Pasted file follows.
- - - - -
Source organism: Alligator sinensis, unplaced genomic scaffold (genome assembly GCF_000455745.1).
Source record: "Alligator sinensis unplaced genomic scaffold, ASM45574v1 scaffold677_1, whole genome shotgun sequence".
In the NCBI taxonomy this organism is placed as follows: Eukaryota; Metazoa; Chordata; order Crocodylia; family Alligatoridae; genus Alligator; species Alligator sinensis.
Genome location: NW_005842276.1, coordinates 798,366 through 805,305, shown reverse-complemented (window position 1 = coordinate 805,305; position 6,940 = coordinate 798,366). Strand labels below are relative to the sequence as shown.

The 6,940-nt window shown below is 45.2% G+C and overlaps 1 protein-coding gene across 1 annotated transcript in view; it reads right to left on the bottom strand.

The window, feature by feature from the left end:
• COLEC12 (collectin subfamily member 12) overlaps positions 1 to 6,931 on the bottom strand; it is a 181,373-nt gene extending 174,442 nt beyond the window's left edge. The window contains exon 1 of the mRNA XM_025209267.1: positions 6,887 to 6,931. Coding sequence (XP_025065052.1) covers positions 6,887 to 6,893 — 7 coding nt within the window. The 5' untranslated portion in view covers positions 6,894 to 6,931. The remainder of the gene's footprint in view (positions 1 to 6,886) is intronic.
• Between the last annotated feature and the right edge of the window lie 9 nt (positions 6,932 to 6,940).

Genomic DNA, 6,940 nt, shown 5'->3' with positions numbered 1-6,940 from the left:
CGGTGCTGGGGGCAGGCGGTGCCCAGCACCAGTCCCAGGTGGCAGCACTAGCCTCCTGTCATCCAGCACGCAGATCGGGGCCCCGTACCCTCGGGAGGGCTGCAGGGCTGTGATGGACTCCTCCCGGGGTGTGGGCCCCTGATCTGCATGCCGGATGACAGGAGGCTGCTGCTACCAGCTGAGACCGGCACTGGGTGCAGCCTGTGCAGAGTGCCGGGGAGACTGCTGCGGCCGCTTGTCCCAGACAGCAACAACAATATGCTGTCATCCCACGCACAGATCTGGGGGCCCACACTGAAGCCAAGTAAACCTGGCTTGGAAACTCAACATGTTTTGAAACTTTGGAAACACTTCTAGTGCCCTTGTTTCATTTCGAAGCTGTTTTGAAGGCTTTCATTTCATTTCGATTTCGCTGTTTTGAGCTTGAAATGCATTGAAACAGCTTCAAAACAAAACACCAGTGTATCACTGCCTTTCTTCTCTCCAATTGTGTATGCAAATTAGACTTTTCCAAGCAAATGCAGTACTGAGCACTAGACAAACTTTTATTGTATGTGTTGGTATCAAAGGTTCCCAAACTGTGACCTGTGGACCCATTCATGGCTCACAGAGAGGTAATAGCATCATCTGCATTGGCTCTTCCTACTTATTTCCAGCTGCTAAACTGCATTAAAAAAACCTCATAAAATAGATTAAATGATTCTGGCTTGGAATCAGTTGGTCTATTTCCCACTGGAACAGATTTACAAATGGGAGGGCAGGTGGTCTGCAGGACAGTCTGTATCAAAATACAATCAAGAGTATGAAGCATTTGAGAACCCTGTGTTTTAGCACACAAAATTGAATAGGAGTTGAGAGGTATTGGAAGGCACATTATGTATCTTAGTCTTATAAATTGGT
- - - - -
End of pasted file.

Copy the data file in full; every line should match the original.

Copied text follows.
Source organism: Alligator sinensis, unplaced genomic scaffold (genome assembly GCF_000455745.1).
Source record: "Alligator sinensis unplaced genomic scaffold, ASM45574v1 scaffold677_1, whole genome shotgun sequence".
In the NCBI taxonomy this organism is placed as follows: Eukaryota; Metazoa; Chordata; order Crocodylia; family Alligatoridae; genus Alligator; species Alligator sinensis.
Genome location: NW_005842276.1, coordinates 798,366 through 805,305, shown reverse-complemented (window position 1 = coordinate 805,305; position 6,940 = coordinate 798,366). Strand labels below are relative to the sequence as shown.

The 6,940-nt window shown below is 45.2% G+C and overlaps 1 protein-coding gene across 1 annotated transcript in view; it reads right to left on the bottom strand.

The window, feature by feature from the left end:
• COLEC12 (collectin subfamily member 12) overlaps positions 1 to 6,931 on the bottom strand; it is a 181,373-nt gene extending 174,442 nt beyond the window's left edge. The window contains exon 1 of the mRNA XM_025209267.1: positions 6,887 to 6,931. Coding sequence (XP_025065052.1) covers positions 6,887 to 6,893 — 7 coding nt within the window. The 5' untranslated portion in view covers positions 6,894 to 6,931. The remainder of the gene's footprint in view (positions 1 to 6,886) is intronic.
• Between the last annotated feature and the right edge of the window lie 9 nt (positions 6,932 to 6,940).

Genomic DNA, 6,940 nt, shown 5'->3' with positions numbered 1-6,940 from the left:
CGGTGCTGGGGGCAGGCGGTGCCCAGCACCAGTCCCAGGTGGCAGCACTAGCCTCCTGTCATCCAGCACGCAGATCGGGGCCCCGTACCCTCGGGAGGGCTGCAGGGCTGTGATGGACTCCTCCCGGGGTGTGGGCCCCTGATCTGCATGCCGGATGACAGGAGGCTGCTGCTACCAGCTGAGACCGGCACTGGGTGCAGCCTGTGCAGAGTGCCGGGGAGACTGCTGCGGCCGCTTGTCCCAGACAGCAACAACAATATGCTGTCATCCCACGCACAGATCTGGGGGCCCACACTGAAGCCAAGTAAACCTGGCTTGGAAACTCAACATGTTTTGAAACTTTGGAAACACTTCTAGTGCCCTTGTTTCATTTCGAAGCTGTTTTGAAGGCTTTCATTTCATTTCGATTTCGCTGTTTTGAGCTTGAAATGCATTGAAACAGCTTCAAAACAAAACACCAGTGTATCACTGCCTTTCTTCTCTCCAATTGTGTATGCAAATTAGACTTTTCCAAGCAAATGCAGTACTGAGCACTAGACAAACTTTTATTGTATGTGTTGGTATCAAAGGTTCCCAAACTGTGACCTGTGGACCCATTCATGGCTCACAGAGAGGTAATAGCATCATCTGCATTGGCTCTTCCTACTTATTTCCAGCTGCTAAACTGCATTAAAAAAACCTCATAAAATAGATTAAATGATTCTGGCTTGGAATCAGTTGGTCTATTTCCCACTGGAACAGATTTACAAATGGGAGGGCAGGTGGTCTGCAGGACAGTCTGTATCAAAATACAATCAAGAGTATGAAGCATTTGAGAACCCTGTGTTTTAGCACACAAAATTGAATAGGAGTTGAGAGGTATTGGAAGGCACATTATGTATCTTAGTCTTATAAATTGGT